A man wearing a Hezbollah shirt at an anti-Israel protest in Union Square, June 10, 2024. (Luke Tress)

Nova music festival exhibition is extended in NY after anti-Israel activists target it for protest



Nova music festival exhibition is extended in NY after anti-Israel activists target it for protest

A man wearing a Hezbollah shirt at an anti-Israel protest in Union Square, June 10, 2024. (Luke Tress)

(New York Jewish Week) — Anti-Israel activists took their roving protests on Monday to the street outside a Lower Manhattan exhibition commemorating the victims of the Nova music festival massacre on Oct. 7.

Hundreds of protesters, led by the hardline pro-Palestinian group Within Our Lifetime, gathered outside the exhibit on Wall Street, lighting flares and smoke canisters in the colors of the Palestinian flag. Footage from the scene showed the protesters chanting “Long live the intifada,” a reference to two Palestinian uprisings, the second of which, in the early 2000s, was a years-long wave of terror attacks that killed some 1,000 Israelis.

Since Oct. 7, Within Our Lifetime has staged frequent street protests against Israel, and Monday’s came amid what the group called a “Day of Rage” that featured stops in multiple locations. The Nova stop stood out because it targeted a site meant to memorialize the more than 360 people murdered by Hamas at the festival, where the terror group also took dozens of hostages during its invasion of Israel.

The exhibit is an interactive display set up in collaboration with some of the producers and survivors of the music festival and aims to recreate the visuals and sounds of the massacre.

On Monday night, the Nova exhibition posted a statement by music producer Scooter Braun, who helped bring the exhibition to New York, announcing that it would be extended until June 22 and responding to the protesters.

“And fr those who chose to protest against innocent music lovers who were massacred… WE WILL DANCE AGAIN… and you are all invited,” wrote Braun, who is Jewish, invoking a slogan adopted by the massacre’s survivors. “Thank you for the inspiration. It is more important than ever that we fight for our shared humanity.”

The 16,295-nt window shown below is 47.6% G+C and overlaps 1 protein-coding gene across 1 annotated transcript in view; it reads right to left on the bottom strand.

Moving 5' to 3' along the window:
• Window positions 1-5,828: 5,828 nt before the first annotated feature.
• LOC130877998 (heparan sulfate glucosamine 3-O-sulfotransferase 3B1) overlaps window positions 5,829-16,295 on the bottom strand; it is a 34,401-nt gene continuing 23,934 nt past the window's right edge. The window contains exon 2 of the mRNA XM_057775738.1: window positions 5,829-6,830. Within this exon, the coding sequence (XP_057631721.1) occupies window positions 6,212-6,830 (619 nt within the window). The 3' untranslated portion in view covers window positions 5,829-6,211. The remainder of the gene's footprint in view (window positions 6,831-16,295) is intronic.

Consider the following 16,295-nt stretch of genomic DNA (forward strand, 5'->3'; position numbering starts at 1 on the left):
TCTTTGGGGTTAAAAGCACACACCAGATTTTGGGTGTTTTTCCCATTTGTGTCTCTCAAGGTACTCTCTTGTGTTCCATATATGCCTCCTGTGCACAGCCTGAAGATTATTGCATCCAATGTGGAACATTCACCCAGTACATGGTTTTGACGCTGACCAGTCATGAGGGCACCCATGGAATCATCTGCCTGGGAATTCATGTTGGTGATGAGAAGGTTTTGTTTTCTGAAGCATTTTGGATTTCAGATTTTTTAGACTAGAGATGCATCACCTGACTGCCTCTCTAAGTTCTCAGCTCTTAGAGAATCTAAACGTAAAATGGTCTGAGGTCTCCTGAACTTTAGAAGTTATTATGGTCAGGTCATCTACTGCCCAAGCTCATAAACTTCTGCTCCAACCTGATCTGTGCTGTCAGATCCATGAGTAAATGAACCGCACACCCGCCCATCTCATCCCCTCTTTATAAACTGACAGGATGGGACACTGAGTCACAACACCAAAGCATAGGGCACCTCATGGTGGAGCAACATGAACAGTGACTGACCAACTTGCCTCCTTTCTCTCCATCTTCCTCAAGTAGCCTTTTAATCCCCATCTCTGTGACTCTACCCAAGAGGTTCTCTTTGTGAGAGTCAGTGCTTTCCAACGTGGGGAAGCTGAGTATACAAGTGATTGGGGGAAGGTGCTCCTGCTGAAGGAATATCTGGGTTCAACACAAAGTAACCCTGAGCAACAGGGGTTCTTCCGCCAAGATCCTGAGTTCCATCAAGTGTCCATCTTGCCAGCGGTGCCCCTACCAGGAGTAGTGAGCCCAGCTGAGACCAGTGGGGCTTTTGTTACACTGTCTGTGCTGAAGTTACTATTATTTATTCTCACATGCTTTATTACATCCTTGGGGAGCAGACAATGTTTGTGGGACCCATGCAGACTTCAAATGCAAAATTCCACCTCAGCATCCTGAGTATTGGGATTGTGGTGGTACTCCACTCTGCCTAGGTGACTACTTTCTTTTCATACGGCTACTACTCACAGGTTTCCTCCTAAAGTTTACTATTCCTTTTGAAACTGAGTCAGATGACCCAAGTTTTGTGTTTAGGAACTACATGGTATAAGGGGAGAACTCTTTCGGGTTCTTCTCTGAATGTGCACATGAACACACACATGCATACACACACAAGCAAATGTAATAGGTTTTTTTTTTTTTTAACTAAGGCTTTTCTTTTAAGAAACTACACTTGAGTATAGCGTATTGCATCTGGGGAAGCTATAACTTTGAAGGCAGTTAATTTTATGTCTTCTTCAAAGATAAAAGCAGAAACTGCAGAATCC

Before heading to the exhibit, the anti-Israel activists gathered in Union Square. Protesters had flags and shirts bearing the insignia of the Hezbollah and Hamas terror groups, and argued with pro-Israel counter-protesters in the area. A sign in the crowd said, “The Zionists are not Jews and not humans.”

Police kept the two sides separated, though there were small scuffles between the two sides after a pro-Palestinian demonstrator attempted to snatch an Israeli flag.

One man told the pro-Israel side, “I wish Hitler was still here. He would have wiped you all out.” Others carried a banner that said, “Long live October 7th.”

The protests drew harsh criticism from city politicians, including Manhattan Borough President Mark Levine and New York City Comptroller Brad Lander, both of whom are Jewish. Levine said on social media that the “targeting of the exhibition is not pro-peace. It is repulsive and vile.” Lander called the demonstration “an abominable example of antisemitism.”

During a Tuesday press briefing, Mayor Eric Adams said he was “extremely troubled” by the protest, adding that he planned to go to the exhibit in the next day in a show of support.

“I thought it was despicable, it was disgusting,” Adams said of the protest. “You cannot call for peace while you’re celebrating what happened on Oct. 7.”

A number of pro-Palestinian groups in the city have leaned into open support for terror groups in recent weeks, including student groups, some of which coordinate with Within Our Lifetime. Antisemitic incidents have surged in the city since Oct. 7, according to NYPD data.

Ahead of the protests, Within Our Lifetime had urged followers to take “autonomous action” against the city’s museums during the “Day of Rage.” The group has previously targeted museums and hospitals, including the Memorial Sloan Kettering Cancer Center.

Within Our Lifetime celebrated the protest at the exhibition, posting on X, “We flooded the streets, took over the subway and shut down the Nova Exhibition,” followed by an inverted red triangle, a symbol used by Hamas.

After the protest, the group posted a message to its Telegram channel saying it had “shut down Zionist propaganda exhibit.”

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